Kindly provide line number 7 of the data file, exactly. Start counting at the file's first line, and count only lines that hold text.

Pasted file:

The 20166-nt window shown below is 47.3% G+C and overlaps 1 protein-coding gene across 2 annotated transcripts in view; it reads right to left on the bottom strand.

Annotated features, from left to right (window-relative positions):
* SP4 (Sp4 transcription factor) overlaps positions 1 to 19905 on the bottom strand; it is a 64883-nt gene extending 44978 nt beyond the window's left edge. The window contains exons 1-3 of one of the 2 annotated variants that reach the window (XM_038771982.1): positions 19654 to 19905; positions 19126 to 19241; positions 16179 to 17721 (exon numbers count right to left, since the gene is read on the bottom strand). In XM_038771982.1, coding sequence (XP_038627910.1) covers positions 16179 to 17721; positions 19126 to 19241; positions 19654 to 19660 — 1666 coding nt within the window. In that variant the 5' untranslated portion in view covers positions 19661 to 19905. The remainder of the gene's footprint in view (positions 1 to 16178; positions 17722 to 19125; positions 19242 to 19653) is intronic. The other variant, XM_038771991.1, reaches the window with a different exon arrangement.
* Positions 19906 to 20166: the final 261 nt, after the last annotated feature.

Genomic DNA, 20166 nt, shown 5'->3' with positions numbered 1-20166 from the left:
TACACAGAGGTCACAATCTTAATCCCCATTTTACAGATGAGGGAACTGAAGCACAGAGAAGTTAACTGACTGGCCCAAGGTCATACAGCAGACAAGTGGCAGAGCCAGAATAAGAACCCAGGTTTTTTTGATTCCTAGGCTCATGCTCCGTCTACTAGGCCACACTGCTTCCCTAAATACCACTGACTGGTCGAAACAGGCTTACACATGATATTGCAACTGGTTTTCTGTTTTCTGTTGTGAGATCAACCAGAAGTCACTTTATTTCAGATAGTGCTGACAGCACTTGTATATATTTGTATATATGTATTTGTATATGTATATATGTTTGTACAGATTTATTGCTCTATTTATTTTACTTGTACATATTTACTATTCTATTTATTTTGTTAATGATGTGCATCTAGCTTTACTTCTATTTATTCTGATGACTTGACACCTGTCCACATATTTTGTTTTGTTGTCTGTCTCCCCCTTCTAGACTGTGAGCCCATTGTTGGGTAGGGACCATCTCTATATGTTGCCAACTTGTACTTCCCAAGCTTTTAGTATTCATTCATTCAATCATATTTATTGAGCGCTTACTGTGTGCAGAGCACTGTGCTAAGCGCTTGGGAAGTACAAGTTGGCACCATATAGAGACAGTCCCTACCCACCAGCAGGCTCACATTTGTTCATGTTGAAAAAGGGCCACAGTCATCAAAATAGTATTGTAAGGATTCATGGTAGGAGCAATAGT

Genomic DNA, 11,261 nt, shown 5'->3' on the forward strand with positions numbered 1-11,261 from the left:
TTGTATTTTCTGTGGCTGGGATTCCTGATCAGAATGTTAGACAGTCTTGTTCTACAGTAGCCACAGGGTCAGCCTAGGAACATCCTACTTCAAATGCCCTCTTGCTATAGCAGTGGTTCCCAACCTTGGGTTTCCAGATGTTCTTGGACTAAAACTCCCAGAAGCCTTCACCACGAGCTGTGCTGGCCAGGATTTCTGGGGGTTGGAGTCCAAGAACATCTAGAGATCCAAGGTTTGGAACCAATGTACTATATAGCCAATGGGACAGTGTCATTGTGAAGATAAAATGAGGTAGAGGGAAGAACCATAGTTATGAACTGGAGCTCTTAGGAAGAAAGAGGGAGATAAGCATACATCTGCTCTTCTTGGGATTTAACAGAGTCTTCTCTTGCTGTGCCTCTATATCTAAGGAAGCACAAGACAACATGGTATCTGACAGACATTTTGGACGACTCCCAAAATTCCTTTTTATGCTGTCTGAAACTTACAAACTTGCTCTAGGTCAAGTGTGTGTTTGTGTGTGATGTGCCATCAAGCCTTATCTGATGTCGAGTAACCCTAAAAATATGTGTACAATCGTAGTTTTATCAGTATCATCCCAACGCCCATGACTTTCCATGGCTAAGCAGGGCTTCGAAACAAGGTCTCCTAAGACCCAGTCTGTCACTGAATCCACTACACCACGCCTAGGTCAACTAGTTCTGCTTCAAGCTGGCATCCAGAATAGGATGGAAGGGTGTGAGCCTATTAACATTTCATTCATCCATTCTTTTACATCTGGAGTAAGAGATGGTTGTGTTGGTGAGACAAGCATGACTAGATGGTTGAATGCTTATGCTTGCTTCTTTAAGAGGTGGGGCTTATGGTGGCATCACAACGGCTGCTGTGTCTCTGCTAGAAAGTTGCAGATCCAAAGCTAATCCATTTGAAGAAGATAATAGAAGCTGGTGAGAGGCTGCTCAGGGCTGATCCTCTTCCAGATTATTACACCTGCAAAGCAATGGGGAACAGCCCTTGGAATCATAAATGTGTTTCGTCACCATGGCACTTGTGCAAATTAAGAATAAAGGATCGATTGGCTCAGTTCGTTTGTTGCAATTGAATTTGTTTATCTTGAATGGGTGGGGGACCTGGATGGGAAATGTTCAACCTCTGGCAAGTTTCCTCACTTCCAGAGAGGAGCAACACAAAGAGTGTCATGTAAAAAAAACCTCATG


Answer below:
Genomic DNA, 11,261 nt, shown 5'->3' on the forward strand with positions numbered 1-11,261 from the left: